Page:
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I'm an EU-Citizen and I'd like to consider opportunity of working in USA as IT-specialist (developer).

If I find an opportunity to work there as contractor (freelancer), can I simply register my company there? Or there are special requirements to be met? How do I apply for VISA in that case?

As far as I know, USA grants VISA to computer specialists without any problem, because they are needed there, if they want to be employed there. Do the same applies to contractors?

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    Please narrow down your question. Being a contractor is not the same as being a business owner. In most EU countries a freelancer is explicitly NOT a business owner, because there is no legal entity that would constitute a business. Instead, the freelancer is the legal entity who signs contracts. – nikola Mar 12 '14 at 23:04
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    @nikola it's already narrowed to contracting. Most EU-countries require registering company for freelancing as contractor, even if it's not a company under trade law. – user41 Mar 13 '14 at 6:28
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Having a company registered in the US doesn't allow you to be present in the US to do work.

The most common visa that computer specialists get is H1B but with that you can't really be a freelancer. You will need to be employed by a company in the US which means also that your employer have to sponsor an H1 for you. And if I remember correctly self-sponsoring won't work in this case.

There are other visas available also but have more restrictions and requirements then the H1, such as L, O, P, and also E visas but it also won't work without a full employment at the US company.

There is also an investment visa available but you will need to invest about $1M to qualify.

So getting to working in the US legally isn't that simple from immigration point of view.

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    OP could presumably run his business from his home in Europe, and travel as needed on a B1 visa. He would have to avoid doing too much work while in the US on that visa, but attending meetings would, for example, be allowed. – phoog Nov 24 '15 at 0:07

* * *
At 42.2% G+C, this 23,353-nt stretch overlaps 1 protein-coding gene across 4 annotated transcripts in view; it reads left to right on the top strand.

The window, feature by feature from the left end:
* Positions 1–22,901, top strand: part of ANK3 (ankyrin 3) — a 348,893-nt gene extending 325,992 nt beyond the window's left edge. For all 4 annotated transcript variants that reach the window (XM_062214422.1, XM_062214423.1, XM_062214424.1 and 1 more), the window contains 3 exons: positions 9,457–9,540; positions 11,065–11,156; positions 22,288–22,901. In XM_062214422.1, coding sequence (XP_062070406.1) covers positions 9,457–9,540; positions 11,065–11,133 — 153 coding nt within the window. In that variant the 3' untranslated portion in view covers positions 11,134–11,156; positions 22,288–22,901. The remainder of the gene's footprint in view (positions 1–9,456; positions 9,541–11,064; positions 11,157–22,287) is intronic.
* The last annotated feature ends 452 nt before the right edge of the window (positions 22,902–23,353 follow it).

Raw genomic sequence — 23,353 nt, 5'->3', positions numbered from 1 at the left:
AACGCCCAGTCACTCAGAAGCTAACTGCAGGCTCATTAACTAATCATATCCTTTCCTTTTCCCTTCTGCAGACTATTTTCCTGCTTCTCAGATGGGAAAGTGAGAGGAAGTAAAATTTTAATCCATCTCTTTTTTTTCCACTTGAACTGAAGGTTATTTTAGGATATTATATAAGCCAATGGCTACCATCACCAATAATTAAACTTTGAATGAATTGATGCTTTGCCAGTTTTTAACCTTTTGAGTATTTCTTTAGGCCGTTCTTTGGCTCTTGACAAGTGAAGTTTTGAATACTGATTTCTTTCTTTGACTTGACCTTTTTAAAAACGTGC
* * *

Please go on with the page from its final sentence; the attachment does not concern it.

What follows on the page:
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There is E-2 Treaty Investors visa. Requirements are:

  • Be a national of a country with which the United States maintains a treaty of commerce and navigation
  • Have invested, or be actively in the process of investing, a substantial amount of capital in a bona fide enterprise in the United States
  • Be seeking to enter the United States solely to develop and direct the investment enterprise. This is established by showing at least 50% ownership of the enterprise or possession of operational control through a managerial position or other corporate device.

It's vague on how much investment is required. There have been people who have been given that visa with investments as little as $25,000, but also people rejected with investment in excess of $100,000.

Of course it's not gonna be "freelance", you'd have to establish actual enterprise.

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    And you'll have to demonstrate growth of your business (hire people!) if you want to apply for permanent residency later on. Although E-2 is semi-dual-intent, if your end goal is permanent residency, it's a very risky visa because your business is re-evaluated every 2 years and if it is considered to be "marginal" with no growth perspective, your visa will probably not be extended. – Philippe Leybaert Mar 14 '14 at 19:14

protected by Community Jul 9 '16 at 18:05

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